Th extraordinary ordinary
We show up for breakfast at 8, eat the bread and beans and sometimes an egg, sip our tea and are gone to chores before 8:30. I notice that our Khenpo is fond of slipping into the upstairs kitchen where like a professional barista, he grinds coffee beans and brews himself some java. All tHe tea and coffee consumed around here makes for a running joke about how Buddhism means waking up, Buddha one who is awake, so caffeine is our occupational hazard.
A very tiny Chinese woman with rough skin, close cropped hair, and pants that barely reach her ankles is always here in the early morning setting out the tea cups, making the tea, washing pots and dishes, and wiping counters and tables down with terry cloth towels. Her eyes are small slits, her lips thin and she usually appears to be grumpy because she doesn't smile and seems so obsessed by her work, you don't dare get in her way. It took a few days to find out she speaks fluent Tibetan to the monks who gave her a Tibetan name she answers to around here and it took a few more of working my fingers off beside here to find out she can do more than grunt in English. she can speak is broken sentences I clearly understand. "not enough cups today no find. Maybe lamas upstairs leave..." and a few days ago by offering her some special food I'd cooked for Lama, I got her to smile. now she chats away with me when I show up in the dining room and I know she's suffering from a deep cough for a year now. She says at home she cooks her own special food and then she is fine but she works so many hours, she ends up eating whatever the monks have prepared and most of it isn't good for her
Just before 9 the dull waves of the drum reverberate across the courtyard that our rooms surround. Lowing thuds that grow more and more insistent until the stroke of 9 when Lama and Khenpo stride shoeless into the shrine hall with a small platoon of monks behind. They head for the back Spreading their shawls like batman wings as they approach it. They turn to face the 20 foot high brass Buddha and with their maroon shawls extended out from their sides, they prostrate three times. Whoever is here from the out side world does their prostrations in sync behind them. Sometimes it's just the monks and I and maybe one other person, a volunteer who cleans here or cooks. Saturdays it's a crowd. Tibetans come from the far side of Vancouver where they can afford to live and a surprising phalanx of young Chinese : either clumps of teenage girls, 20 something male buddies and even young couples who look like this is a date.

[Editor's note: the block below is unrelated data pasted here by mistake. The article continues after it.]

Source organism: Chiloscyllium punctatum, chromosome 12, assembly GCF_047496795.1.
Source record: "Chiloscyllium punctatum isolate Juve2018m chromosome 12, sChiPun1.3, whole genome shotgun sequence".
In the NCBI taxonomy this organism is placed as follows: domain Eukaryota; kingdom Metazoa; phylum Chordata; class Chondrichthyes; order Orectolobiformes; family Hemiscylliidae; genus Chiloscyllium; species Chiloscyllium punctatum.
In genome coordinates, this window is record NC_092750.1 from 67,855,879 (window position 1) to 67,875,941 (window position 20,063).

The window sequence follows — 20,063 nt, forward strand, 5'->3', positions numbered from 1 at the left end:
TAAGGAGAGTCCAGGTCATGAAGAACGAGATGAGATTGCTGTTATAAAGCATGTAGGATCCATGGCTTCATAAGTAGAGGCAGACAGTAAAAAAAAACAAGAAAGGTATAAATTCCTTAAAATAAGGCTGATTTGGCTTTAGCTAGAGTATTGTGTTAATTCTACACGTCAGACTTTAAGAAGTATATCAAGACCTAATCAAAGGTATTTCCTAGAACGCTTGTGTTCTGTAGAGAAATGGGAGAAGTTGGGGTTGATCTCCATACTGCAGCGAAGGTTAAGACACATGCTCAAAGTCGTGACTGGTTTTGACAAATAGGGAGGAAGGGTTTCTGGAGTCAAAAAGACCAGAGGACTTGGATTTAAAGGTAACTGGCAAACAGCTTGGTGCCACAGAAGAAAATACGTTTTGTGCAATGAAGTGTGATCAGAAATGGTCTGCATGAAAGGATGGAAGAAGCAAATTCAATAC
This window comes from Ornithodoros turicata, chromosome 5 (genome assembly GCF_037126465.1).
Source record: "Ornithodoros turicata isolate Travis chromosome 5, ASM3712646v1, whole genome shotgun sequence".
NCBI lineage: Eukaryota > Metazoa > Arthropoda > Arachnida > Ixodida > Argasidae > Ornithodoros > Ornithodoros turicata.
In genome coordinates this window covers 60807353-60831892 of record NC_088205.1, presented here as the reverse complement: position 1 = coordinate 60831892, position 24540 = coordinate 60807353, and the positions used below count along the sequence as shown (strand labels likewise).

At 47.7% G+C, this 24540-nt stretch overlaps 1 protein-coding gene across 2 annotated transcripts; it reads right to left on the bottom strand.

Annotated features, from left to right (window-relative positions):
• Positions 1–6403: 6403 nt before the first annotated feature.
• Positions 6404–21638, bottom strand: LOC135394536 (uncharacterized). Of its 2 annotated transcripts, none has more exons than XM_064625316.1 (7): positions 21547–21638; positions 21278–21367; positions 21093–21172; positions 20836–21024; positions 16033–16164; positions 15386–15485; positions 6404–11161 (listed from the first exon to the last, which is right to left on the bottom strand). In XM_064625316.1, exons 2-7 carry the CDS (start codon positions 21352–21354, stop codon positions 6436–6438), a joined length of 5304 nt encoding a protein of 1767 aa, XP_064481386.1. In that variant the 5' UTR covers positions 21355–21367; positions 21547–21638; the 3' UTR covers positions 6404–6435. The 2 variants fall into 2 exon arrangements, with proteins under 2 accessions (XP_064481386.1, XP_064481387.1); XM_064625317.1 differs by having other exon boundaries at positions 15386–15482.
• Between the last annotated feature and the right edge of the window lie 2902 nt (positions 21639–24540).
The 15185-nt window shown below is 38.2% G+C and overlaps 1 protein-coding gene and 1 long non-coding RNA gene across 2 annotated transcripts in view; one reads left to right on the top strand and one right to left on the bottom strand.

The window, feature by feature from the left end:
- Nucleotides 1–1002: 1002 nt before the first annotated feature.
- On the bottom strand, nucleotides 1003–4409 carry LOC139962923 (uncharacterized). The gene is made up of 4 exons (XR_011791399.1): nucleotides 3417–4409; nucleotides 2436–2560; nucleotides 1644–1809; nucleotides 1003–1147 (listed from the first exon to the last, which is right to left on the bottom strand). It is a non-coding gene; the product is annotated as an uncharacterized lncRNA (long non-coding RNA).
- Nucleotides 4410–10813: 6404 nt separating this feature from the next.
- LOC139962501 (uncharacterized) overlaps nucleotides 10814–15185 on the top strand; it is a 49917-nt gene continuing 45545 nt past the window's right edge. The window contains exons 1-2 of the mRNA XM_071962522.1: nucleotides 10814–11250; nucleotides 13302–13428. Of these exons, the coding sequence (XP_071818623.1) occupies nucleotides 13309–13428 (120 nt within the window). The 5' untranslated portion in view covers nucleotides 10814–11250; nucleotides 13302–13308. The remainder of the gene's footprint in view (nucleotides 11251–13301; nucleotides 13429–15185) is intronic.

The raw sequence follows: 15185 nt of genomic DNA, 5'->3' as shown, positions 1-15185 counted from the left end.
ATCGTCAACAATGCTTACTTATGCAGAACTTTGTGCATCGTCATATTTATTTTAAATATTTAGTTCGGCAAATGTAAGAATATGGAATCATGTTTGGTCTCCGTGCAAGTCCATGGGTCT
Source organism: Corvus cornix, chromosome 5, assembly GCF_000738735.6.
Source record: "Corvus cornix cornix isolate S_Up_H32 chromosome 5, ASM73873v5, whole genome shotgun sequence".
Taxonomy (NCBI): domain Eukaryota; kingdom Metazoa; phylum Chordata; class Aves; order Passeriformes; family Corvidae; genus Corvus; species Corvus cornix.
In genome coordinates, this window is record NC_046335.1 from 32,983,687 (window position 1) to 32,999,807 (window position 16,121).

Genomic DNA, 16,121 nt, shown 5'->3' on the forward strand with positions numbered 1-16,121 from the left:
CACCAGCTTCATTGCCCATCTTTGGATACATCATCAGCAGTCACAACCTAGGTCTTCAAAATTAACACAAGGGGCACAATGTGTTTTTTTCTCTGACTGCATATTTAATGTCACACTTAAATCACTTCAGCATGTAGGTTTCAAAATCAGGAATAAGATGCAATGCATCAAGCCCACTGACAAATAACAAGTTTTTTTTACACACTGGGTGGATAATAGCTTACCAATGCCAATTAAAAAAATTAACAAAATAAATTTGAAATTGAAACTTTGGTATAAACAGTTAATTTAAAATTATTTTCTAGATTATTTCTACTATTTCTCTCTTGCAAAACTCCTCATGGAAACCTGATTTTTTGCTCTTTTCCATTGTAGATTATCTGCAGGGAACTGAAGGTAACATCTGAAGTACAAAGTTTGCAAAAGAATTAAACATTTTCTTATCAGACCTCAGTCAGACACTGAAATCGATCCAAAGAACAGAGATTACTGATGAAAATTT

Our volunteers pass out the prayer books, which are line by line in Tibetan, English and Cantonese--the three languages lama is now fluent in. Before we start, one of our volunteers puts a cup of Tibetan tea in front of every monk. We pray to our mother goddess Tara with chanting and tingling bells and the joyful noise of the longhorns, cymbals and boom of the hanging green drum. Tara's prayer takes over an hour, even when the umze surpasses bullet train speed. Once it's over, the shrine room must be cleaned, lunch prepared, more ritual tormas formed, programs planned, the office opened and visitors greeted. On Saturday there is another prayer service at 10:30 which either Lama or Khenpo have to lead.
On wednesday the Chinese volunteers, a squad of energetic middle aged women, come to clean the monks rooms and do laundry, so we have to prepare a larger lunch. Ditto Saturday and Sunday when so many show up as others might go to church.
More about the classes and projects and the arrival of our benefactor when I don't have to use this damned iPad keyboard which makes writing take three times as long